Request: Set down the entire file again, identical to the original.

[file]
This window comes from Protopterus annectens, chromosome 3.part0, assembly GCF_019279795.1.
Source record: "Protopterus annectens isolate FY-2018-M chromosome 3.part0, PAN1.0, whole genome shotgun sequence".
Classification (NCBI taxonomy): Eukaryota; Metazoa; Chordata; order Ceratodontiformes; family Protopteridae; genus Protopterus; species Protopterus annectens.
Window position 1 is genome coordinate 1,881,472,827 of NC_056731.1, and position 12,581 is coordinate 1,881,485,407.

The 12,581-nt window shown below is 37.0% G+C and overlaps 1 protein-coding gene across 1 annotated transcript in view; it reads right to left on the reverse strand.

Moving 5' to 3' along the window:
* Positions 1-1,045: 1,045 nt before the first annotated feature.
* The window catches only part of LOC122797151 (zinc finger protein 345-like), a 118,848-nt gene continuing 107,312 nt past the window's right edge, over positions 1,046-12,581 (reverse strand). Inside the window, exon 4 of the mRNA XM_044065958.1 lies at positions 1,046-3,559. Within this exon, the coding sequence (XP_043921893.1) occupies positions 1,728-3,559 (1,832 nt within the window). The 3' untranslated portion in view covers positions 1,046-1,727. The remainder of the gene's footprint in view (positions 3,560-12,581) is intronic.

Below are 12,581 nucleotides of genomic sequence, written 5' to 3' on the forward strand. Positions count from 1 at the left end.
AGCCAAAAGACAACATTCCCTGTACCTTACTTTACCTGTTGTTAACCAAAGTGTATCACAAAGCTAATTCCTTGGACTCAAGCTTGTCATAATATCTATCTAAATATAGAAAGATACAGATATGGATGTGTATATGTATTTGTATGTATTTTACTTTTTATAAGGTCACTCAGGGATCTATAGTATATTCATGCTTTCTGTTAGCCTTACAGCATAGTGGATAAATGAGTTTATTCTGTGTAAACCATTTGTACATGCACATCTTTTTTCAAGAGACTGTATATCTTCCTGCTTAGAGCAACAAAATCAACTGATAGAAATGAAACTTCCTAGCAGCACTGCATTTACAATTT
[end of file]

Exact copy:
This window comes from Protopterus annectens, chromosome 3.part0, assembly GCF_019279795.1.
Source record: "Protopterus annectens isolate FY-2018-M chromosome 3.part0, PAN1.0, whole genome shotgun sequence".
Classification (NCBI taxonomy): Eukaryota; Metazoa; Chordata; order Ceratodontiformes; family Protopteridae; genus Protopterus; species Protopterus annectens.
Window position 1 is genome coordinate 1,881,472,827 of NC_056731.1, and position 12,581 is coordinate 1,881,485,407.

The 12,581-nt window shown below is 37.0% G+C and overlaps 1 protein-coding gene across 1 annotated transcript in view; it reads right to left on the reverse strand.

Moving 5' to 3' along the window:
* Positions 1-1,045: 1,045 nt before the first annotated feature.
* The window catches only part of LOC122797151 (zinc finger protein 345-like), a 118,848-nt gene continuing 107,312 nt past the window's right edge, over positions 1,046-12,581 (reverse strand). Inside the window, exon 4 of the mRNA XM_044065958.1 lies at positions 1,046-3,559. Within this exon, the coding sequence (XP_043921893.1) occupies positions 1,728-3,559 (1,832 nt within the window). The 3' untranslated portion in view covers positions 1,046-1,727. The remainder of the gene's footprint in view (positions 3,560-12,581) is intronic.

Below are 12,581 nucleotides of genomic sequence, written 5' to 3' on the forward strand. Positions count from 1 at the left end.
AGCCAAAAGACAACATTCCCTGTACCTTACTTTACCTGTTGTTAACCAAAGTGTATCACAAAGCTAATTCCTTGGACTCAAGCTTGTCATAATATCTATCTAAATATAGAAAGATACAGATATGGATGTGTATATGTATTTGTATGTATTTTACTTTTTATAAGGTCACTCAGGGATCTATAGTATATTCATGCTTTCTGTTAGCCTTACAGCATAGTGGATAAATGAGTTTATTCTGTGTAAACCATTTGTACATGCACATCTTTTTTCAAGAGACTGTATATCTTCCTGCTTAGAGCAACAAAATCAACTGATAGAAATGAAACTTCCTAGCAGCACTGCATTTACAATTT